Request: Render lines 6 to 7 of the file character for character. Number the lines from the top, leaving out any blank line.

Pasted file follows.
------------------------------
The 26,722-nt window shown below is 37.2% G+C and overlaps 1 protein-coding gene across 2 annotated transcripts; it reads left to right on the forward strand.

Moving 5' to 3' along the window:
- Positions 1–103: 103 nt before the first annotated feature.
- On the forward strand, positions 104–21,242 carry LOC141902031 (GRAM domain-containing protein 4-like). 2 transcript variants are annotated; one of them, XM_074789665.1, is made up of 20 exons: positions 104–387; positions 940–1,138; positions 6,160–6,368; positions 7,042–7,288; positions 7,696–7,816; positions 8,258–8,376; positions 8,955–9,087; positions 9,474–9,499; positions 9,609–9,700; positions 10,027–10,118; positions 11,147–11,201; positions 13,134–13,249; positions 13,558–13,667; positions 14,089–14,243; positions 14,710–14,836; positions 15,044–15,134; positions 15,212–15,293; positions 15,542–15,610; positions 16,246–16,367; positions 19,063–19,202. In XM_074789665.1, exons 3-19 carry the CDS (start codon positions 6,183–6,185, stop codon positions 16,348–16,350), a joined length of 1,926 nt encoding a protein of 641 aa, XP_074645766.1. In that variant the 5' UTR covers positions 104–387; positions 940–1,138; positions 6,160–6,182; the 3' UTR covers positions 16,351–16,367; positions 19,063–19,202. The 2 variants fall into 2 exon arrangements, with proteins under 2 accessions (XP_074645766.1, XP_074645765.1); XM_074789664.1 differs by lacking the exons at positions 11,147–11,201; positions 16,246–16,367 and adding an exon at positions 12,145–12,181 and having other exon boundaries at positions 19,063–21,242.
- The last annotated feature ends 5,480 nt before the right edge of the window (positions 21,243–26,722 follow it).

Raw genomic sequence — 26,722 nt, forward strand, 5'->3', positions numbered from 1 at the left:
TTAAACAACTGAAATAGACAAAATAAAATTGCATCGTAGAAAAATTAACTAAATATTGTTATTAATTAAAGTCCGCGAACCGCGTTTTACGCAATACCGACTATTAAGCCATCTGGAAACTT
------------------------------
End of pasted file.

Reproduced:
Raw genomic sequence — 26,722 nt, forward strand, 5'->3', positions numbered from 1 at the left:
TTAAACAACTGAAATAGACAAAATAAAATTGCATCGTAGAAAAATTAACTAAATATTGTTATTAATTAAAGTCCGCGAACCGCGTTTTACGCAATACCGACTATTAAGCCATCTGGAAACTT